February is Black History Month, and Forsyth County Public Library begins a series of guest lectures and discussions in its ‘Celebrating African American Heritage’ program.
Here’s a rundown of the events:
Feb. 4: Dr. Gnimbin A. Ouattara, a Fulbright scholar and filmmaker from the Ivory Coast of West Africa and associate professor of history and international studies at Brenau University, will speak on the initial African reaction to the Transatlantic slave trade with a focus on Adahu, the first African slave mentioned by name in historical documents.
The program starts at 7 p.m. at the Post Road Library.
Feb. 9: Sarah Tanner, head of the Archives Research Center at the Atlanta University Robert W.Woodruff Library, will speak on “African Americans in Times of War.”
Following the presentation, Tanner will discuss how this history is represented in the Atlanta University Center Robert W. Woodruff Library’s Archives Research Center, how genealogists and other storytellers can access these materials, where to find digital resources and the importance of archival material in telling this story.
The program starts at 11 a.m. at the Sharon Forks Library.
Feb. 9: Dr. Jürgen E. Grandt of the University of North Georgia will present “Syncopated Switzerland: Hot Jazz in the Cold Alps.” Jazz music has been influenced by many international cultures. Dr. Grandt will explain how and why jazz music found its way to the heart of Alpine Europe and introduce listeners to the music of two Swiss musicians whose improvisations celebrate the origins of jazz and what it means to be a citizen of the world.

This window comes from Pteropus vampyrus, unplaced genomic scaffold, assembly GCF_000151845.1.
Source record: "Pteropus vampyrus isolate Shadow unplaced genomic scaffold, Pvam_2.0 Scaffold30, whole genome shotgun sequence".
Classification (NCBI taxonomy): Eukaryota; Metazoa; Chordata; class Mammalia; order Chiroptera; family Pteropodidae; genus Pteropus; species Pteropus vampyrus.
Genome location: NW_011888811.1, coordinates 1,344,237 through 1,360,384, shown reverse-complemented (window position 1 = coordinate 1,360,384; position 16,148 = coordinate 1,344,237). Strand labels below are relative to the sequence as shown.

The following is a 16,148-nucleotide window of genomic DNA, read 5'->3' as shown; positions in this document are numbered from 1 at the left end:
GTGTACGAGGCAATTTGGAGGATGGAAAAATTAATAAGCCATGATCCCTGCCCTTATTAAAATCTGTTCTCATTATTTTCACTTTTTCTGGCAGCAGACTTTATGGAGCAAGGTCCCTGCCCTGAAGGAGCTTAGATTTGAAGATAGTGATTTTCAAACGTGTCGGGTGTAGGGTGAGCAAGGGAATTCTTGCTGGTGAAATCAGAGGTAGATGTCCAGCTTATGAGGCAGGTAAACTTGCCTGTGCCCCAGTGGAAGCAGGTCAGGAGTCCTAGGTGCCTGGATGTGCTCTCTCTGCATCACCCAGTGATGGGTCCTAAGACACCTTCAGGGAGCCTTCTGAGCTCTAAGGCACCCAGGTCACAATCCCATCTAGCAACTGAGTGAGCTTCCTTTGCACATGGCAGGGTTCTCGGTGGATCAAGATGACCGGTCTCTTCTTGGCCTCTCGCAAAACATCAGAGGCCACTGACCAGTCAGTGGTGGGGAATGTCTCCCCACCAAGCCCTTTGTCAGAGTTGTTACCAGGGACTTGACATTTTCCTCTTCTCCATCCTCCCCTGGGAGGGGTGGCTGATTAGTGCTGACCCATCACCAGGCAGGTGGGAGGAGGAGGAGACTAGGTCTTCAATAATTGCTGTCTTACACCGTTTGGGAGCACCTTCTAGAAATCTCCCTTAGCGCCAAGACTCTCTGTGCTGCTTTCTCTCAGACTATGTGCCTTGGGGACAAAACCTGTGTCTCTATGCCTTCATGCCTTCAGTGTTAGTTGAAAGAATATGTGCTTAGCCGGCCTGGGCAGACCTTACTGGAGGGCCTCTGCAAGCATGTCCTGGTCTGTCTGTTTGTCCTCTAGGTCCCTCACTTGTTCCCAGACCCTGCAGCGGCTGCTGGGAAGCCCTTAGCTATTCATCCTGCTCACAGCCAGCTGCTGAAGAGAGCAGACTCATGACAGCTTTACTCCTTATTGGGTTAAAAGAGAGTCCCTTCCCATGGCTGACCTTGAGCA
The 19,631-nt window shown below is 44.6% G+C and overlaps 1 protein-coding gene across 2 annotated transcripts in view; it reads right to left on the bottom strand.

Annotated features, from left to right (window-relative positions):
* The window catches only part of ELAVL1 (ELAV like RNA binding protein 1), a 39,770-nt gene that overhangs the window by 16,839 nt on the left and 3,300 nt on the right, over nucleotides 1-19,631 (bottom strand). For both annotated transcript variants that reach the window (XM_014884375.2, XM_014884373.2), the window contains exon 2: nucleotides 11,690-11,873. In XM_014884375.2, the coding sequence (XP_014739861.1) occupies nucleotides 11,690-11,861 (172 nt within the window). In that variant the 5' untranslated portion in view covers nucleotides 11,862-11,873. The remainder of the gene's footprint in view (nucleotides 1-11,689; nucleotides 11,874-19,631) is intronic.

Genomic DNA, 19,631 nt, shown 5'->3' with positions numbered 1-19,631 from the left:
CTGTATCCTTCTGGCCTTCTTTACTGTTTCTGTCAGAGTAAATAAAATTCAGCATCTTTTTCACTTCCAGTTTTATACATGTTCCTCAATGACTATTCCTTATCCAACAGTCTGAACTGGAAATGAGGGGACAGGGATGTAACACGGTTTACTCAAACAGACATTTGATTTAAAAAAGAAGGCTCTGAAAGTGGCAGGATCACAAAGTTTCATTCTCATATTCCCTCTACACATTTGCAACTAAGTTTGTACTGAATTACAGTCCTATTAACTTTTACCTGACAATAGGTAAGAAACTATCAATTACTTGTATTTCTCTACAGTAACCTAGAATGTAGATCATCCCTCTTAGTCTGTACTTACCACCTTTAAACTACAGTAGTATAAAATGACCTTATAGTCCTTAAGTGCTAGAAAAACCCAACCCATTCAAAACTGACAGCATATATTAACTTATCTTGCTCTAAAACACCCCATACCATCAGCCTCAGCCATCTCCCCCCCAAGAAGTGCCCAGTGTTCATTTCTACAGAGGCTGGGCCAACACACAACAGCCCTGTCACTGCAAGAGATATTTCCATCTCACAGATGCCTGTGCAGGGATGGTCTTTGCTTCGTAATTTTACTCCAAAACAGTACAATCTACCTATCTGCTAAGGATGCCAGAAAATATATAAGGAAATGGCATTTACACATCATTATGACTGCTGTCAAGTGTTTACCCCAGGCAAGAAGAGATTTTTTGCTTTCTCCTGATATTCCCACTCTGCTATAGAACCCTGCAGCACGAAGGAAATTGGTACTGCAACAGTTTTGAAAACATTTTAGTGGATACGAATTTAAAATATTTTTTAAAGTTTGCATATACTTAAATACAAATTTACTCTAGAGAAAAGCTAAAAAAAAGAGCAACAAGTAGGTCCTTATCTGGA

The program starts at 2 p.m. at the Cumming Library.
Feb. 23: Dr. Ian Afflerbach of the University of North Georgia will facilitate a book club-style discussion of “Recitatif,” a short story by one of the nation’s most distinguished African-American authors, Toni Morrison. Morrison has won the Nobel Prize, Pulitzer Prize, and National Book Award for her novels, and yet during her 50-year career, she has only written one short story.
The discussion will start at 3 p.m. at the Hampton Park Library.